We are searching data for your request:
Upon completion, a link will appear to access the found materials.
Absolutely. Cheer your grade-schooler on if she enjoys playing a game of soccer, baseball, or basketball with other kids her age. The emphasis should be on having fun and getting exercise, though, not on competition. Encourage your child to participate in different team sports each year — rather than urging her to get really good at one. Participating in just one sport may lead to burnout. The American Academy of Pediatrics recommends introducing team sports at around age 6, since few kids understand the concept of teamwork before this age.
That said, remember that children grow, mature, and learn skills at different rates, so let her level of enthusiasm for sports be your guide here too. Team sports are a great way for 6- to 8-year-olds to keep fit, have fun, and improve their gross motor skills. These activities can also boost a child's self-esteem, confidence, social skills, and body image. Look for players of similar age, height, weight, ability, and maturity. At this age, gender isn't an issue, since girls and boys still tend to be the same size. Make sure, of course, that your child is equipped with the right protective padding and head gear, depending on the sports she takes up. And you'll want to ensure that she receives the right kind of guidance and instruction from coaches. They should reward her for trying hard, gaining new skills, and teamwork — and not punish, ridicule, or criticize her for mistakes or for losing.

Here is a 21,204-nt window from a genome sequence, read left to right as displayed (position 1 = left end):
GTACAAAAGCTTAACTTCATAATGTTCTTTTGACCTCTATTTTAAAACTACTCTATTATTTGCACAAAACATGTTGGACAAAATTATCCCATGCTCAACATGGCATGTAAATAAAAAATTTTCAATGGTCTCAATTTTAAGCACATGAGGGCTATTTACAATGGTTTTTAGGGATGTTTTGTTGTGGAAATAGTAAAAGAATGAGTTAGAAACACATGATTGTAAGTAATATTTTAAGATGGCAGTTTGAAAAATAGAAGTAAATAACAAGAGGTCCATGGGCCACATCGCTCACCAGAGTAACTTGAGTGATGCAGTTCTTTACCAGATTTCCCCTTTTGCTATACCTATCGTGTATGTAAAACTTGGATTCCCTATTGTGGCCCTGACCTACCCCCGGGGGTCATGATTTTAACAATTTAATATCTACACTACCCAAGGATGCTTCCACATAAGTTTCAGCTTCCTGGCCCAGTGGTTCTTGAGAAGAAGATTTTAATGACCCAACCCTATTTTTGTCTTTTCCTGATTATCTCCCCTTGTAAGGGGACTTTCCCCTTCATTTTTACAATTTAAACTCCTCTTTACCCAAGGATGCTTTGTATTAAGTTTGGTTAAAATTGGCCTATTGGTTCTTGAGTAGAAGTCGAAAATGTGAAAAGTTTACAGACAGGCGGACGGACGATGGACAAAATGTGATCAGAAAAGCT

As long as your child has fun and doesn't feel pressured to participate, that's fine — whether she's strategizing the defense or simply running around and getting a little exercise. Pushing your child to star in sports, on the other hand, may turn her away from an activity that should be a lifelong source of enjoyment. So if she joins a team and then tells you she wants to quit, talk with her about why she wants out. It may just be that the team, coach, or sport isn't a good fit. If so, figure out together what might be a good alternative and try something else. Or she may simply need encouragement to stick it out if she's frustrated over learning a new skill or her ability level.
A few things to keep in mind: Your 6- to 8-year-old can handle only so much instruction. She can probably follow about four commands at once, such as "Catch the ball, dribble down the court, pivot, and then shoot." And a game of a half-hour or so, or two 20- to 30-minute halves with a break in between, is plenty. The emphasis, of course, should not be on winning or losing but on having a great time — and if you can incorporate other important values, such as sharing, taking turns, and supporting teammates, all the better.